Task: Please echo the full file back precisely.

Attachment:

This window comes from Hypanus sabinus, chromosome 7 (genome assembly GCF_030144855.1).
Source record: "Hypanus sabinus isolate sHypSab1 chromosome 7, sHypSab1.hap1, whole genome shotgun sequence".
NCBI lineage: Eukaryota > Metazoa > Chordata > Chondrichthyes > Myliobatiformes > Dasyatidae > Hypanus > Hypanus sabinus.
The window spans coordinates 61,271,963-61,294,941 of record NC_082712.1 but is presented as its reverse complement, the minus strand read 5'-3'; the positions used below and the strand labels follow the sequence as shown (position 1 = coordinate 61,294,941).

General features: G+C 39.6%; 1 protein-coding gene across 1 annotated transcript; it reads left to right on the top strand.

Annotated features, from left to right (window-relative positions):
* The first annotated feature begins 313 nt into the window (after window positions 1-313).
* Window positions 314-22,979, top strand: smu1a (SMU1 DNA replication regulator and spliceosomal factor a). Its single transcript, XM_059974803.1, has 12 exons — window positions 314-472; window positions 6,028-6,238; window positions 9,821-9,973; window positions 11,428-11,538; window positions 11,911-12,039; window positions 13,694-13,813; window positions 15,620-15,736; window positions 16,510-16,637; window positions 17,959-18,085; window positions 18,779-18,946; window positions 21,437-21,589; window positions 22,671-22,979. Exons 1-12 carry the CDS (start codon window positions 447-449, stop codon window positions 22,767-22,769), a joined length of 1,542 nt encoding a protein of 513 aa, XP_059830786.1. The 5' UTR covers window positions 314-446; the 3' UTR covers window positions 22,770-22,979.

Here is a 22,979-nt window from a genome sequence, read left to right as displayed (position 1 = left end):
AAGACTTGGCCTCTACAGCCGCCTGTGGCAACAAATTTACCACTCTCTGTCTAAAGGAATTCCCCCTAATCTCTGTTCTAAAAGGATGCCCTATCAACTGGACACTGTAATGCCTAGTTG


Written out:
This window comes from Hypanus sabinus, chromosome 7 (genome assembly GCF_030144855.1).
Source record: "Hypanus sabinus isolate sHypSab1 chromosome 7, sHypSab1.hap1, whole genome shotgun sequence".
NCBI lineage: Eukaryota > Metazoa > Chordata > Chondrichthyes > Myliobatiformes > Dasyatidae > Hypanus > Hypanus sabinus.
The window spans coordinates 61,271,963-61,294,941 of record NC_082712.1 but is presented as its reverse complement, the minus strand read 5'-3'; the positions used below and the strand labels follow the sequence as shown (position 1 = coordinate 61,294,941).

General features: G+C 39.6%; 1 protein-coding gene across 1 annotated transcript; it reads left to right on the top strand.

Annotated features, from left to right (window-relative positions):
* The first annotated feature begins 313 nt into the window (after window positions 1-313).
* Window positions 314-22,979, top strand: smu1a (SMU1 DNA replication regulator and spliceosomal factor a). Its single transcript, XM_059974803.1, has 12 exons — window positions 314-472; window positions 6,028-6,238; window positions 9,821-9,973; window positions 11,428-11,538; window positions 11,911-12,039; window positions 13,694-13,813; window positions 15,620-15,736; window positions 16,510-16,637; window positions 17,959-18,085; window positions 18,779-18,946; window positions 21,437-21,589; window positions 22,671-22,979. Exons 1-12 carry the CDS (start codon window positions 447-449, stop codon window positions 22,767-22,769), a joined length of 1,542 nt encoding a protein of 513 aa, XP_059830786.1. The 5' UTR covers window positions 314-446; the 3' UTR covers window positions 22,770-22,979.

Here is a 22,979-nt window from a genome sequence, read left to right as displayed (position 1 = left end):
AAGACTTGGCCTCTACAGCCGCCTGTGGCAACAAATTTACCACTCTCTGTCTAAAGGAATTCCCCCTAATCTCTGTTCTAAAAGGATGCCCTATCAACTGGACACTGTAATGCCTAGTTG